Story: Skey, William
This biography was written by Michael Fitzgerald and was first published in the Dictionary of New Zealand BiographyVolume 2, 1993
William Skey was born in London, England, probably on 8 April 1835, the son of William Fawcett Skey and his wife, Harriet Skey. William Fawcett Skey, a barrister, died about a year after his son's birth. Thereafter it seems that guardians were responsible for the boy's upbringing and formal education.
As a young man William worked on a farm, and made some study of the practical application of chemistry to agriculture. An attempt to distil alcohol from beetroot on a commercial scale failed, and he decided with his brother Henry to try his luck in New Zealand.
William and Henry Skey arrived in New Zealand in 1860, and William spent about two years prospecting on the Otago goldfields. In 1862 after passing a qualifying examination, William was appointed laboratory assistant to the Geological Survey of Otago by James Hector. He continued his chemical studies under C. S. Wood, whom he succeeded as supervisor of the laboratory when Wood resigned because of ill health. In 1865 Skey, with the rest of Hector's staff, transferred from Dunedin to Wellington to help establish the Colonial Museum and the Geological Survey of New Zealand. He was appointed analyst to the Geological Survey and spent 35 years in this post. In 1893 he was transferred to the Mines Department where he continued to work as the government analyst.
Throughout his career, Skey provided chemical analyses by which the economic potential of geological discoveries could be assessed. He made rapid analyses of natural resources – coals, oils, building stone – in response to enquiries from all over the country. His analytical data on important samples are said to have been meticulously accurate, and his clients, both government and private, had great confidence in his figures. From the wide range of rocks and minerals submitted to him for analysis, Skey was able to build up a picture of the major geological formations and mineral-bearing localities. An effect of this somewhat indiscriminate sampling, however, was that it encouraged an over-optimistic impression of the colony's mineral wealth.
In time Skey came to be regarded as an expert petrologist. He performed significant analyses of coals, and early in his career demonstrated the superiority of West Coast coals to the brown coals of Otago and Southland. He had a lifelong interest in the chemistry of gold and gold processing, and he carried out important research on the application of cyanide solutions in gold recovery techniques. This work assisted in the development of New Zealand's northern goldfields. He also recognised the importance of seepage oils from Taranaki and East Coast localities, his first report on Taranaki petroleum being dated June 1866.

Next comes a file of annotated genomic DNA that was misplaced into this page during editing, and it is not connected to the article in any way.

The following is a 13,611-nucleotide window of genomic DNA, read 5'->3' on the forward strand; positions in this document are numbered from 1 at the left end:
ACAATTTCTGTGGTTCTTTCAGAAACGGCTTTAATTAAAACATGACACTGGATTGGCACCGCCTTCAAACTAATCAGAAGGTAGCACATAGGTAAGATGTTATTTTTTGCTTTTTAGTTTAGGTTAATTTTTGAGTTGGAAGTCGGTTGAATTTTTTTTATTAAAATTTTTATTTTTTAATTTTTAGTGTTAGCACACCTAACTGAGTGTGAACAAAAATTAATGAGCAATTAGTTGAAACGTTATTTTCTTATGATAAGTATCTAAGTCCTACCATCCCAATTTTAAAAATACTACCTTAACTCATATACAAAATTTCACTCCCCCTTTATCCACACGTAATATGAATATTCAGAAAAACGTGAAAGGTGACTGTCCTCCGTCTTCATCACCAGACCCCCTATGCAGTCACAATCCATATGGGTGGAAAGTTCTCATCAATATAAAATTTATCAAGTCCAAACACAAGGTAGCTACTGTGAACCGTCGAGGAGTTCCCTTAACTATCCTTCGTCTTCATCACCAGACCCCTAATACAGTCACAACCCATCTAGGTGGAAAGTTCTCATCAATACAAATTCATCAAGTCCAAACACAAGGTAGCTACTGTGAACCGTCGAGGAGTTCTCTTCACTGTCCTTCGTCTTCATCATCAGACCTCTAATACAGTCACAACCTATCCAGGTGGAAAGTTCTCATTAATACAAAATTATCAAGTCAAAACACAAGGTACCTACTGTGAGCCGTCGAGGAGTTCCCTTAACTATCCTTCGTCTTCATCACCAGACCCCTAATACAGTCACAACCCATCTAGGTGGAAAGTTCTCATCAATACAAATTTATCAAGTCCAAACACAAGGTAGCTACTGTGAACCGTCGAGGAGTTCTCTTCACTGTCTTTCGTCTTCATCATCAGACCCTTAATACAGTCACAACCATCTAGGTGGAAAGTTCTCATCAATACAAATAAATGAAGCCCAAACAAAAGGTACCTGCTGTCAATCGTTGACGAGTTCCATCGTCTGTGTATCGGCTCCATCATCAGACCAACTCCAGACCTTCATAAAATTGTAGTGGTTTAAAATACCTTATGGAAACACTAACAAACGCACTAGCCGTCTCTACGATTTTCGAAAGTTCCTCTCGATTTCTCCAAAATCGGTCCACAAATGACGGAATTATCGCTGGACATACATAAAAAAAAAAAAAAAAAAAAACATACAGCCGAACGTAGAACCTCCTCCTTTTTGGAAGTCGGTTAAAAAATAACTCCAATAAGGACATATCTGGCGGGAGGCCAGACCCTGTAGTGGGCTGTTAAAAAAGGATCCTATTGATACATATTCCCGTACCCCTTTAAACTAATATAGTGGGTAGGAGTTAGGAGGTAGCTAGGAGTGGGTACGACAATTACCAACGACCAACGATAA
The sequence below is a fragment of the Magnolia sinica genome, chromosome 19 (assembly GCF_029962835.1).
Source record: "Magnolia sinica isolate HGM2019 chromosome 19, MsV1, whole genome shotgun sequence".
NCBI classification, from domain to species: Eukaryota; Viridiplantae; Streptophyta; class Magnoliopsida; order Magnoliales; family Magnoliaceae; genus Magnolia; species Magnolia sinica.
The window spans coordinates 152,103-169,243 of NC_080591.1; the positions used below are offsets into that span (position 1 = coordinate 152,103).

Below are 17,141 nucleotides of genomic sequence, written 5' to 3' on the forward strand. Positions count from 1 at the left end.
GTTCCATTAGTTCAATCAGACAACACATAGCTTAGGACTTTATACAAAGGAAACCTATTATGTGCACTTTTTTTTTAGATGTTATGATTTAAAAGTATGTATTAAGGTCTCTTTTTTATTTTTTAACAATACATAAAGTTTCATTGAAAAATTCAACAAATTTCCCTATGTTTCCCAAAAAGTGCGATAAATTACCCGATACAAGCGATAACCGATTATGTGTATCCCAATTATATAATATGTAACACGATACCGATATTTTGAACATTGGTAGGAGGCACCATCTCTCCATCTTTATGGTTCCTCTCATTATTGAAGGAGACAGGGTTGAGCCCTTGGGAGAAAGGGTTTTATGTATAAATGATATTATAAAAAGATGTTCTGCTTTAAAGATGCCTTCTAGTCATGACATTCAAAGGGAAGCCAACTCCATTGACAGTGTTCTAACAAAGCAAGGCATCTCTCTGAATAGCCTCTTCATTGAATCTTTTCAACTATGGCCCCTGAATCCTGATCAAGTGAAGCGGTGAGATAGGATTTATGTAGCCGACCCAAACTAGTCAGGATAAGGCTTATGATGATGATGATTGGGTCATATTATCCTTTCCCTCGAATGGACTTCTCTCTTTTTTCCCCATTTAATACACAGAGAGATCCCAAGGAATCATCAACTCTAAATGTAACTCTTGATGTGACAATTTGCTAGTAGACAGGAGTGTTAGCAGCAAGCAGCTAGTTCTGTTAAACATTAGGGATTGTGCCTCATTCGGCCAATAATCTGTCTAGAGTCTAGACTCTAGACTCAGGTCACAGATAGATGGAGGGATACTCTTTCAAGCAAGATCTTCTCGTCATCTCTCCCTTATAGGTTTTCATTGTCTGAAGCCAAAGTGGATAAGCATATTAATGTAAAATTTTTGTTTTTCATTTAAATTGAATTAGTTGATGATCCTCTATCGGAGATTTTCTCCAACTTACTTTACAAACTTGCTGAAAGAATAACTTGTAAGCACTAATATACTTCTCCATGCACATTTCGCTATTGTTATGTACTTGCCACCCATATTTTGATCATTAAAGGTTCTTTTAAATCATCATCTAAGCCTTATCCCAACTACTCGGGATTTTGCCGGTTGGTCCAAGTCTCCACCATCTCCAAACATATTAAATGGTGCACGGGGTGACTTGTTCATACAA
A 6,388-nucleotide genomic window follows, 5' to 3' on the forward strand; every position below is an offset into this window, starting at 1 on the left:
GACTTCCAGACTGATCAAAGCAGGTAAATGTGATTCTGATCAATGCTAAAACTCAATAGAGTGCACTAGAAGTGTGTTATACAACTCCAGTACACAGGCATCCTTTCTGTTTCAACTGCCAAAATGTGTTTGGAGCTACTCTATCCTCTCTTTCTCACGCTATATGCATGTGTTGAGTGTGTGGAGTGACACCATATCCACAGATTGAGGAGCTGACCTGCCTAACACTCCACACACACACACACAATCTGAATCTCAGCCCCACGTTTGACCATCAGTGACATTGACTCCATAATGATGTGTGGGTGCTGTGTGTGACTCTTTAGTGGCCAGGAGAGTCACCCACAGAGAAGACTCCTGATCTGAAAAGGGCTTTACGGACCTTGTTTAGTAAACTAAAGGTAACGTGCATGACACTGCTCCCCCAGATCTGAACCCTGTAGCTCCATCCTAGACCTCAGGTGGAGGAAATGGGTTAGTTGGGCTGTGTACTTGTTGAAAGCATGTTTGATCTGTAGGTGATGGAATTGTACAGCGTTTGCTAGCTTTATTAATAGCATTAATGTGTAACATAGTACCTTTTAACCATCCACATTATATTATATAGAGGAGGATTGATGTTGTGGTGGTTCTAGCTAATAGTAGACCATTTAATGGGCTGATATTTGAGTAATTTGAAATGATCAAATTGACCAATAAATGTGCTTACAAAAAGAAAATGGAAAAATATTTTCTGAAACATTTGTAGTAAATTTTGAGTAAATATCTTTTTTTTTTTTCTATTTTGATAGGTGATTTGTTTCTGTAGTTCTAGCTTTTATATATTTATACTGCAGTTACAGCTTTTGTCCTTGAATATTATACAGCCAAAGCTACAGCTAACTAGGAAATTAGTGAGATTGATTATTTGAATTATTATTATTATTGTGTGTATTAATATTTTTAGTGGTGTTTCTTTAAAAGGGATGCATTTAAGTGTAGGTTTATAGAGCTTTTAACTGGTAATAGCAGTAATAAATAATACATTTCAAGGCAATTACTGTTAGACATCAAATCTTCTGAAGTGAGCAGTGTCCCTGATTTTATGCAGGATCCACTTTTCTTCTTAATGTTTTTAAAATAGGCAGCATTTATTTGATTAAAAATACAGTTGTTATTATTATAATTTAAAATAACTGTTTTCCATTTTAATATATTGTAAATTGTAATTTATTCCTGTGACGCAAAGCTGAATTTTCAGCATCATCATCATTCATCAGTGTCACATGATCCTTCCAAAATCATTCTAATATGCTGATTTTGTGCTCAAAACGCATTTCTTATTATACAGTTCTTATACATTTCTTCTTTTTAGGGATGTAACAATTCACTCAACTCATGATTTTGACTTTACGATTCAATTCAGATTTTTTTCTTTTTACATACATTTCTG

Skey discovered and analysed the naturally occurring ferro-nickel alloy awaruite, from Westland, and a hydrated aluminium phosphate from New Plymouth, which he named taranakite. Later in his career he investigated the composition of Taranaki ironsands, and carried out studies in the commercial preparation of Phormium tenax (flax) fibre.
Skey had been appointed colonial analyst under the Adulteration of Food Act 1866, and under this and succeeding legislation he carried out analyses of foodstuffs and drinking waters. He exposed such abuses as the colouring of 'green' tea with potassium ferrocyanide and yellow lead chromate, and the marketing of 'sherries' made up of brandy and sugar. Sampling of beer seems to have been an enjoyable aspect of his work, and there is evidence that he was fond of after-hours conviviality.
During his working life Skey performed more than 10,000 analyses. He also showed considerable experimental ability and an enthusiasm to publish his findings on a wide range of topics – he produced more than 150 papers. Some of his work fails to stand up in the light of modern knowledge, but he did make major contributions to mineral chemistry, gold extraction procedures, electrochemistry, surface chemistry and natural product chemistry. James Hector, in an obituary, asserted that Skey had become a world authority in certain branches of his subject. This achievement is remarkable when it is remembered that Skey had a minimum of formal training. He laboured extraordinarily hard for long hours and low pay, and his work was carried out essentially in isolation, in primitive accommodation and with unsophisticated apparatus.
Some sources suggest that Skey was a 'difficult' character, and that his relations with New Zealand's more academically inclined scientists were not good. Outside of work, he maintained a strong interest in farming, and had a small property in the Carterton area. His other major interest was poetry. He would often stay late at the laboratory composing verse, which he printed himself on a small hand-press. Skey's verses – many of them parodies of the works of Shakespeare and Milton – are deliciously awful. One poem, 'On the electric lighting of Wellington', begins:
And where but yesterday night, the gas-lights flare
To strive for man against the murky air,
To night from lofty shapes in trappings gay,
The Empire City's bathed in mellow day;
To night a thousand suns resplendent shine,
From Lambton's curve to Newtown's far confine.
Skey published 97 verses in 1889 under the title The pirate chief and the mummy's complaint with various Zealandian poems, and produced Patriotic rhymes in 1900 to coincide with the departure of New Zealand troops to the South African war.
William Skey had married Louisa Francis in Wellington on 10 April 1866. There were at least two children, Henry Francis and Ernest Stanley. Skey died in Wellington on 4 October 1900. Louisa Skey died in 1922.